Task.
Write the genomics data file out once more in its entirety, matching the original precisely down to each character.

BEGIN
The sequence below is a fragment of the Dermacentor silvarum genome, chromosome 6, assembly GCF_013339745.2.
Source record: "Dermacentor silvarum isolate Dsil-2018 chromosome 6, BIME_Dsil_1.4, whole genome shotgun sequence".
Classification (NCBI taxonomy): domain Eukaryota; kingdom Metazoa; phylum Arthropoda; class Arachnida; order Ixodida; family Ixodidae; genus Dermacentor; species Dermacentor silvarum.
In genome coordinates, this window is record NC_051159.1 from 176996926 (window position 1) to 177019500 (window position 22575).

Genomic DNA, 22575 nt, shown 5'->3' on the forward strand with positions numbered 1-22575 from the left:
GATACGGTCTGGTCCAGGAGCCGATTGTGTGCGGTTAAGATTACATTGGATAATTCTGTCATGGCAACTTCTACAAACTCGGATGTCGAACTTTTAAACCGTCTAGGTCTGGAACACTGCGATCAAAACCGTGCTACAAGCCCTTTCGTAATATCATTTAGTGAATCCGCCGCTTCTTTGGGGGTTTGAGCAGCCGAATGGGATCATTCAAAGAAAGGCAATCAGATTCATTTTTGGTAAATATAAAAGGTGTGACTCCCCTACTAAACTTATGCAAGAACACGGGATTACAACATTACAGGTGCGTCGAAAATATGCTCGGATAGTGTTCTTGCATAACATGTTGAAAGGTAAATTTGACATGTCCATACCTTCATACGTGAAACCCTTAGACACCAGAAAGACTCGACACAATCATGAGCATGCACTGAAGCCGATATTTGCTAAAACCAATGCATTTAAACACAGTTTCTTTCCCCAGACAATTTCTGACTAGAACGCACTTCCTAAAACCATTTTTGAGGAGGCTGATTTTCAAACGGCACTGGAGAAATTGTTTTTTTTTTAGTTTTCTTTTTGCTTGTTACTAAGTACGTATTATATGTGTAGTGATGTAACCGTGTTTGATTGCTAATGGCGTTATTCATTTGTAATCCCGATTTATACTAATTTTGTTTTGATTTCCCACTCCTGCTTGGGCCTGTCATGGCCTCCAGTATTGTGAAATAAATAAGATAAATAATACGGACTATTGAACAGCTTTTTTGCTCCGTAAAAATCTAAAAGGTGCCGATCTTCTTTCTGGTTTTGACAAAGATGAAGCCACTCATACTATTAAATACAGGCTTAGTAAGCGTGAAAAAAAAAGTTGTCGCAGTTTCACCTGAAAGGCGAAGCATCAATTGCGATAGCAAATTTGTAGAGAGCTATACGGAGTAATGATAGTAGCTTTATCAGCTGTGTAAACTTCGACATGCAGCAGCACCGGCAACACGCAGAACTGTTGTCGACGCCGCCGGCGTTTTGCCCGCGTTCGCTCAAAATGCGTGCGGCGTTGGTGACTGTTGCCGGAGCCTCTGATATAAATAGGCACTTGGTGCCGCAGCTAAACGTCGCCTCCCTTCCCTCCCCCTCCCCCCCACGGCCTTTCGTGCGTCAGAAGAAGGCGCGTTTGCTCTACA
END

The sequence below is a fragment of the Dermacentor silvarum genome, chromosome 6, assembly GCF_013339745.2.
Source record: "Dermacentor silvarum isolate Dsil-2018 chromosome 6, BIME_Dsil_1.4, whole genome shotgun sequence".
Classification (NCBI taxonomy): domain Eukaryota; kingdom Metazoa; phylum Arthropoda; class Arachnida; order Ixodida; family Ixodidae; genus Dermacentor; species Dermacentor silvarum.
In genome coordinates, this window is record NC_051159.1 from 176996926 (window position 1) to 177019500 (window position 22575).

Genomic DNA, 22575 nt, shown 5'->3' on the forward strand with positions numbered 1-22575 from the left:
GATACGGTCTGGTCCAGGAGCCGATTGTGTGCGGTTAAGATTACATTGGATAATTCTGTCATGGCAACTTCTACAAACTCGGATGTCGAACTTTTAAACCGTCTAGGTCTGGAACACTGCGATCAAAACCGTGCTACAAGCCCTTTCGTAATATCATTTAGTGAATCCGCCGCTTCTTTGGGGGTTTGAGCAGCCGAATGGGATCATTCAAAGAAAGGCAATCAGATTCATTTTTGGTAAATATAAAAGGTGTGACTCCCCTACTAAACTTATGCAAGAACACGGGATTACAACATTACAGGTGCGTCGAAAATATGCTCGGATAGTGTTCTTGCATAACATGTTGAAAGGTAAATTTGACATGTCCATACCTTCATACGTGAAACCCTTAGACACCAGAAAGACTCGACACAATCATGAGCATGCACTGAAGCCGATATTTGCTAAAACCAATGCATTTAAACACAGTTTCTTTCCCCAGACAATTTCTGACTAGAACGCACTTCCTAAAACCATTTTTGAGGAGGCTGATTTTCAAACGGCACTGGAGAAATTGTTTTTTTTTTAGTTTTCTTTTTGCTTGTTACTAAGTACGTATTATATGTGTAGTGATGTAACCGTGTTTGATTGCTAATGGCGTTATTCATTTGTAATCCCGATTTATACTAATTTTGTTTTGATTTCCCACTCCTGCTTGGGCCTGTCATGGCCTCCAGTATTGTGAAATAAATAAGATAAATAATACGGACTATTGAACAGCTTTTTTGCTCCGTAAAAATCTAAAAGGTGCCGATCTTCTTTCTGGTTTTGACAAAGATGAAGCCACTCATACTATTAAATACAGGCTTAGTAAGCGTGAAAAAAAAAGTTGTCGCAGTTTCACCTGAAAGGCGAAGCATCAATTGCGATAGCAAATTTGTAGAGAGCTATACGGAGTAATGATAGTAGCTTTATCAGCTGTGTAAACTTCGACATGCAGCAGCACCGGCAACACGCAGAACTGTTGTCGACGCCGCCGGCGTTTTGCCCGCGTTCGCTCAAAATGCGTGCGGCGTTGGTGACTGTTGCCGGAGCCTCTGATATAAATAGGCACTTGGTGCCGCAGCTAAACGTCGCCTCCCTTCCCTCCCCCTCCCCCCCACGGCCTTTCGTGCGTCAGAAGAAGGCGCGTTTGCTCTACA